“Sharing patents and technologies outside of a narrow partnership led by the pharmaceutical giants is a must, if not,” argues Sara Albiani, a consultant for the NGO Oxfam. you cannot expand production enough to meet global demand, even in less affluent regions ”.


Similar requirements were made in the summer of 2020 by the European Parliament, which on 11 March voted for the revision of its report on annual economic strategy to reiterate with the Commission on the urgency of overcoming obstacles to Covid vaccine production due to the patent.

At the same time, pressure from civil society is increasing: a group of 40 NGOs announced a call to EU governments for patent liberalization ahead of the final meeting of the TRIPs Council. . Last November a Initiative of European Citizenship Treatment rights were launched, with more than 100 thousand signatures to date. 1 million is required by 1 May for the European Commission to consider proposals.

Blank government checks

“Partial suspension of TRIP or even compulsory licensing that the EU Treaty allows in health crisis situations, furthermore with very complex procedures, will not be enough. Any third party still needs active cooperation from Ellen ‘t Hoen, director of the Center for Drug Law & Policy. According to’ t Hoen, ‘governments should bind companies. pharmaceuticals with this kind of commitment in exchange for public funding for research and development, rather than relying solely on spontaneous initiatives on their part, but there is a kind of psychosocial turmoil concerned that the industry Karma will stop innovating if you make it difficult for its life.

The Vice President of the European Commission, Valdis Dombrovskis, seems to confirm that fear. In answer On a question posed in December by an MEP group on the controversial Indo-South Africa proposal to the TRIPs Council, Dombrovskis said: “Such a move risks limiting the incentives for research into innovative pharmaceutical products to meet new health challenges “.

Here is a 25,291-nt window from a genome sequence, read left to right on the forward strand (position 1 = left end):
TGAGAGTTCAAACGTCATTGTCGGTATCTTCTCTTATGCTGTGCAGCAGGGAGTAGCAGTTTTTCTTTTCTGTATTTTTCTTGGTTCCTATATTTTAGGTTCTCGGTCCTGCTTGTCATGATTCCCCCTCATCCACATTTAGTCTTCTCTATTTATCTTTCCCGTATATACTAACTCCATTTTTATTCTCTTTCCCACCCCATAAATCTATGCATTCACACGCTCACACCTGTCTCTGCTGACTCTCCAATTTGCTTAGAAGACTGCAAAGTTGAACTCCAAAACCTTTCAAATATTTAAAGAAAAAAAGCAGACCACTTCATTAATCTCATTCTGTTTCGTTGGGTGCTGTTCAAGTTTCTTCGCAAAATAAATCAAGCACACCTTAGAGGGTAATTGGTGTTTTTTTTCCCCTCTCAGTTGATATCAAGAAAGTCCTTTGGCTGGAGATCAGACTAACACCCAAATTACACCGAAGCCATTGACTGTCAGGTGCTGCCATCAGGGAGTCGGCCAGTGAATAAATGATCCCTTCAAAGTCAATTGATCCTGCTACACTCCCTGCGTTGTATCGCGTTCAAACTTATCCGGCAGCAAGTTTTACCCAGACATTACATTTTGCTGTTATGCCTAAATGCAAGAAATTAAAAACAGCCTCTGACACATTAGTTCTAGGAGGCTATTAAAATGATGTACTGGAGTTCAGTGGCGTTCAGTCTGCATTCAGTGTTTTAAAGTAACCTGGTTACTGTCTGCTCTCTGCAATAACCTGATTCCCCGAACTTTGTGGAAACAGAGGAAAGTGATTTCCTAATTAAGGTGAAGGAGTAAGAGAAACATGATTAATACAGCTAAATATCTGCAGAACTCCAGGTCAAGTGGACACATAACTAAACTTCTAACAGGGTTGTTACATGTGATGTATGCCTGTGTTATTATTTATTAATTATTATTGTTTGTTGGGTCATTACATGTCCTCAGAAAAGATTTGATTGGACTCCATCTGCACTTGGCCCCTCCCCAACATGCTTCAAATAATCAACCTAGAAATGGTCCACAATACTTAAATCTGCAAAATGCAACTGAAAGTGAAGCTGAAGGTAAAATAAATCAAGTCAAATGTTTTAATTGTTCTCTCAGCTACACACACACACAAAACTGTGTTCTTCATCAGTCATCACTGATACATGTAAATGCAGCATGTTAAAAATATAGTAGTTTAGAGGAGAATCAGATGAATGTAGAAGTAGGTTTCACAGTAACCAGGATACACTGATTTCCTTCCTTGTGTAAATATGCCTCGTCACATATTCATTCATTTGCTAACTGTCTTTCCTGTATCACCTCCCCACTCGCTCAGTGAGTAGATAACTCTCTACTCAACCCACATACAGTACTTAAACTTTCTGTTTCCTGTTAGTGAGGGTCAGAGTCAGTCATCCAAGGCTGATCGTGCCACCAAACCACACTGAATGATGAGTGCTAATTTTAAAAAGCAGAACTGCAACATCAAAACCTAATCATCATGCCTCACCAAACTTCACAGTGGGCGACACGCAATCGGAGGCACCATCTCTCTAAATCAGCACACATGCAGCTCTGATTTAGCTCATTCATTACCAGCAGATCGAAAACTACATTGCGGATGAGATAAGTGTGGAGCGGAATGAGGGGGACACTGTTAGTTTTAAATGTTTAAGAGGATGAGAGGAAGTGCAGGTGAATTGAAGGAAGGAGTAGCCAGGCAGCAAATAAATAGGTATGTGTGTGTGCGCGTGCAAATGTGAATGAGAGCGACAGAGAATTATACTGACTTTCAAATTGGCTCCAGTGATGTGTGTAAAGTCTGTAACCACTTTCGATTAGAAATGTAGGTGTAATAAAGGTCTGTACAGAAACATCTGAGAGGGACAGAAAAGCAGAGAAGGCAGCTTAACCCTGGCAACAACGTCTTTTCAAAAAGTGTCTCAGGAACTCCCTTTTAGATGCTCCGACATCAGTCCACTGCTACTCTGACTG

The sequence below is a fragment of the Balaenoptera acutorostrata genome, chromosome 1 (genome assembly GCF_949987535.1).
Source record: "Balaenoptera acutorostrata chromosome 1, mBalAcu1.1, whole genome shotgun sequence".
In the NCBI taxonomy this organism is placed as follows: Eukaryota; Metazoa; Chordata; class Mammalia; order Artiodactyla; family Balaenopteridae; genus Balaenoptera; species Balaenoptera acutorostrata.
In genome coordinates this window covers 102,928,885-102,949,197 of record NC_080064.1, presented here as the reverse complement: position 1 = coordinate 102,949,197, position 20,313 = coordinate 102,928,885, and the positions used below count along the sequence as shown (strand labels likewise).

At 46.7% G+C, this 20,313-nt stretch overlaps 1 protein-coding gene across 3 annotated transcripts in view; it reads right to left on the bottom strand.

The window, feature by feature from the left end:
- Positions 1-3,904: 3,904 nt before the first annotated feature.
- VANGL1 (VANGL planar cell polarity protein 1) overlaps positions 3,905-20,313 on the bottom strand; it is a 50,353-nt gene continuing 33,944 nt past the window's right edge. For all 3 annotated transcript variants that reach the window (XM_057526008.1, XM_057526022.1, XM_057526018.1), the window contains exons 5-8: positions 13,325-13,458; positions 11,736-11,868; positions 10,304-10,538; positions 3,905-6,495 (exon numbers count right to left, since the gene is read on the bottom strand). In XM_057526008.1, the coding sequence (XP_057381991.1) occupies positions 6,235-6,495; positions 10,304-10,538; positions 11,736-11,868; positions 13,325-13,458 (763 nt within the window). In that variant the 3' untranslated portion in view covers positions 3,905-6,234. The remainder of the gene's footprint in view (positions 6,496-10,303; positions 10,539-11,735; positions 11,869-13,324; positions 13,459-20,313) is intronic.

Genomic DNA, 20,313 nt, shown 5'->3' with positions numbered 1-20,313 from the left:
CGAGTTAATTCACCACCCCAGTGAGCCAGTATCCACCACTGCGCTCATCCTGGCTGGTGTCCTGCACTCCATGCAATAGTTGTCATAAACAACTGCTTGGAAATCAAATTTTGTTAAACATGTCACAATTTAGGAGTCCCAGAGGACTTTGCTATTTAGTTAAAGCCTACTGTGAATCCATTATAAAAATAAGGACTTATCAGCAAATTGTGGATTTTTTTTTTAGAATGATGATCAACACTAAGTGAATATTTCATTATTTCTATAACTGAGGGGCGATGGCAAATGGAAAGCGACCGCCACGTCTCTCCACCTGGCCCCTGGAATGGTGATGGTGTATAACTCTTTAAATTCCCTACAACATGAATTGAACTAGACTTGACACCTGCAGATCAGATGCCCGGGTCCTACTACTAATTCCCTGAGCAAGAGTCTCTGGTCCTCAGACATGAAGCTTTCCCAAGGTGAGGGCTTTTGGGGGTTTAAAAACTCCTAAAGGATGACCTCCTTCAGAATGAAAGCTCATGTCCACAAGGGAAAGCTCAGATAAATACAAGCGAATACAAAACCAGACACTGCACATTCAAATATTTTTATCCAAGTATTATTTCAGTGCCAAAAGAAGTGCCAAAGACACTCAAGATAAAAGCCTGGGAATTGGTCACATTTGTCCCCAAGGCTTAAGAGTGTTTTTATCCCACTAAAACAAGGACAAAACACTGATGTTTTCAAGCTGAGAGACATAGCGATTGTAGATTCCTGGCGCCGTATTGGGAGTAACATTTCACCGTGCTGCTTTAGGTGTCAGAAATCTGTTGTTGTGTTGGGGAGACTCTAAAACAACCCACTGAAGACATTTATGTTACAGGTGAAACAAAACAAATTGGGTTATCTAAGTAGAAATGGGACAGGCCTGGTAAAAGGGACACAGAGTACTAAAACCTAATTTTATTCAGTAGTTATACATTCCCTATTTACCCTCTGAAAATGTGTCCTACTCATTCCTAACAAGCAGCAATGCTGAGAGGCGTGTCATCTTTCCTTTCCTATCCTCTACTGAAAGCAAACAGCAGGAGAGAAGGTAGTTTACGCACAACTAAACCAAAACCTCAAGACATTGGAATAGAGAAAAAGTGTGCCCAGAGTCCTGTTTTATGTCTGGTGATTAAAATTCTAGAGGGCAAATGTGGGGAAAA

Rachel Thrasher, a research fellow at the Center for Global Development Policy, said: “Not everyone agrees with this view:“ This time, arguing about patent protection as a reward for the head. investment is not quite standing ”. “Governments have played an active role in financing (although the EU pays relatively less than the US and other international organizations, creating less leverage for negotiations), not to mention the fact that the EU pays relatively less than the US and other international organizations. companies have a guaranteed worldwide market that guarantees substantial returns. even if a portion of the investment comes from their own pockets. ” To vaccinate the entire global population would require 14 billion doses, a number that could be multiplied if, as many scientists predict, the scope of vaccination would be limited in time, requiring large recalls. times.

In order to reconcile public and private interests, the experts we interviewed suggest that governments should focus on large-scale production in a few joint centers operating under contracts; or, alternatively, they multiply the number of licensees for the technology by generally compensating patent holders. Michelle Childs explains: “Right now, it is very difficult for countries to converge on a global matching mechanism in the midst of disasters that all compete to buy drugs for their citizens. Policy Operator at Abandoned Medicine Initiative. “I hope that the leaders have learned their lessons and will make wise choices at least in the future,” said Clemens Martin Auer, the outgoing Co-Chair of the Vaccine Task Force. please EU, for more info.

The investigation is part of the project “Who is making money from the Covid-19 pandemic,” with support from the Investigative Journal for the European Union.